“The Fargo Technology Alliance now unites 29 smart card solution providers with Fargo’s international and domestic network of distribution partners. With the Alliance members—the very best smart, optical and proximity card application software developers and manufacturers—working together with our global distribution system, Fargo is able to provide a wider range of complete solutions for end users. This generates sales for all companies involved, and builds Fargo’s competitive advantage,” says Gary R. Holland, president and CEO of Fargo.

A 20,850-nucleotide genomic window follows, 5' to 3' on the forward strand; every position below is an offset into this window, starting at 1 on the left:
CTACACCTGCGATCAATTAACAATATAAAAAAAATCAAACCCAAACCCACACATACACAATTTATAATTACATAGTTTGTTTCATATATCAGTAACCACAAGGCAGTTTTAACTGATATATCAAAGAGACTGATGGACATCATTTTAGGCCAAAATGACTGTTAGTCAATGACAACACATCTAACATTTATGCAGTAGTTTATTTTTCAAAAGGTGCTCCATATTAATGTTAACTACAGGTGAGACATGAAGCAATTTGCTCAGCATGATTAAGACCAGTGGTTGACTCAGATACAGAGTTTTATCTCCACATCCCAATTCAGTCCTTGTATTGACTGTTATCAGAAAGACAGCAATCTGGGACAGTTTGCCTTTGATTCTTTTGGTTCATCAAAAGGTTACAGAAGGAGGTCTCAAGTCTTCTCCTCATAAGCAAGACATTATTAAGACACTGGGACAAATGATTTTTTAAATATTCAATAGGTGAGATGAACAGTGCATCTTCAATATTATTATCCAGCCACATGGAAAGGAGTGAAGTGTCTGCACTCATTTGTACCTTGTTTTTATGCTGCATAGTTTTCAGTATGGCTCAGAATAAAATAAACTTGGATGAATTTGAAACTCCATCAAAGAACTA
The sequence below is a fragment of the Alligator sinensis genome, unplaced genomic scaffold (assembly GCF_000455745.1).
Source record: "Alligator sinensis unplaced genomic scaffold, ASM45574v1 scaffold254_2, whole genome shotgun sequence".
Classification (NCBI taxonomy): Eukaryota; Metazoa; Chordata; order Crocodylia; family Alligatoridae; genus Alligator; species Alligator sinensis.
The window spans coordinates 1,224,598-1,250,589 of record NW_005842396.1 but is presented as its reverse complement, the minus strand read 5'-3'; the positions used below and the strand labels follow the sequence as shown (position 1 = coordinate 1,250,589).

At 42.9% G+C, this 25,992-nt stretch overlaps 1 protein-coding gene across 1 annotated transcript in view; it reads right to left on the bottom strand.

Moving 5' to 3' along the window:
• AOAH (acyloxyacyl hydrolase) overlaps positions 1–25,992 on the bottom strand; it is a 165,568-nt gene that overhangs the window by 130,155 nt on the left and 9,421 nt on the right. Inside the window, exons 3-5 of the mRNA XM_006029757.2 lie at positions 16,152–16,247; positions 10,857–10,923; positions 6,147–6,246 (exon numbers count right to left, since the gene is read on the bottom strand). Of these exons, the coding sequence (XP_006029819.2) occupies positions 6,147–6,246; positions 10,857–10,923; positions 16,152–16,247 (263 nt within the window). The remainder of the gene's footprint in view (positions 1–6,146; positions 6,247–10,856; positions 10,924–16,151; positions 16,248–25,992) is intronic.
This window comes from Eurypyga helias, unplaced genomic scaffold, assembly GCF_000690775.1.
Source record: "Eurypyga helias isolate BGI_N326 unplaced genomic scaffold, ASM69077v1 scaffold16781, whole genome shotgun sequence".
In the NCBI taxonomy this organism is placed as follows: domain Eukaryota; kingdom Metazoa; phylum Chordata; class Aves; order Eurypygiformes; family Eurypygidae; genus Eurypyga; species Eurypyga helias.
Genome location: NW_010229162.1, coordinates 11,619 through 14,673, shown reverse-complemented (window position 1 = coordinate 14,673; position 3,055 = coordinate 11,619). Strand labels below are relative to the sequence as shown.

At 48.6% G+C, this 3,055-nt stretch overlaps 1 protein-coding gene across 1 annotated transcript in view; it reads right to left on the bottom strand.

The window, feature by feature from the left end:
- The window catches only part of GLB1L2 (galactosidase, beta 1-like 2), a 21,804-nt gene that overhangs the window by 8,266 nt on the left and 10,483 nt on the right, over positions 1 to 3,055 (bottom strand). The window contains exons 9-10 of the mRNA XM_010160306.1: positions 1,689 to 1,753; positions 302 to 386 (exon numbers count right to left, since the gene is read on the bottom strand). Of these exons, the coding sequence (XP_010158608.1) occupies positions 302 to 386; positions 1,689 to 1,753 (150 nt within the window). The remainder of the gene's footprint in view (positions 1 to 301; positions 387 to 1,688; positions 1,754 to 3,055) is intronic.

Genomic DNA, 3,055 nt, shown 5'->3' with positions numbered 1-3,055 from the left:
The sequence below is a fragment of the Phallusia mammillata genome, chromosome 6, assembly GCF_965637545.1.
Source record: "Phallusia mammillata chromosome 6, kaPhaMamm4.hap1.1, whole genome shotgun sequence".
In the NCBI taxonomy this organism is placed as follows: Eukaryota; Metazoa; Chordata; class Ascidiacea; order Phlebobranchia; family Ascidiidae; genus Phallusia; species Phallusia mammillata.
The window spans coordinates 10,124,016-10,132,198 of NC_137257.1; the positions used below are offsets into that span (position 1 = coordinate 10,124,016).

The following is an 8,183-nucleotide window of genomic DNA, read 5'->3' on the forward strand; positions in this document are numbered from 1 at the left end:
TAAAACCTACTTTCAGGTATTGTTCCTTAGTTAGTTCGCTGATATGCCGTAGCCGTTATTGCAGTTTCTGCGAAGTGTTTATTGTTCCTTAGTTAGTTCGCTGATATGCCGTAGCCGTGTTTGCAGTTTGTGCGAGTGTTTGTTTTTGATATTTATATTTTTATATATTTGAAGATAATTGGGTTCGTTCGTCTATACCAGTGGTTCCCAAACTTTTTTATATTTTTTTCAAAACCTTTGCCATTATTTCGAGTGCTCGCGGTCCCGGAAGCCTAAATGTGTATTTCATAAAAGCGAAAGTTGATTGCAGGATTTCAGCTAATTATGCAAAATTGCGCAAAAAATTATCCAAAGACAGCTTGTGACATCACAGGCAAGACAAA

“The use of advanced technology, such as smart, proximity or optical cards, is creating new opportunities for distributed card personalization systems,” Holland notes. “The U.S. Department of Defense Common Access Card project, which uses over 1,500 Fargo printers, is a prime example of the implementation of this technology.
Texas Instruments Radio Frequency Identification Systems is a leading developer and manufacturer of field-proven (RFID) solutions used in a broad range of applications worldwide. TI RFID Systems’ line of ISO 15693 contactless 13.56 MHz cards and readers brings a new level of security to the access control market with 2,000 bits of memory, faster data transfer speeds, a unique and secure ID and at-the-door read-write programmability.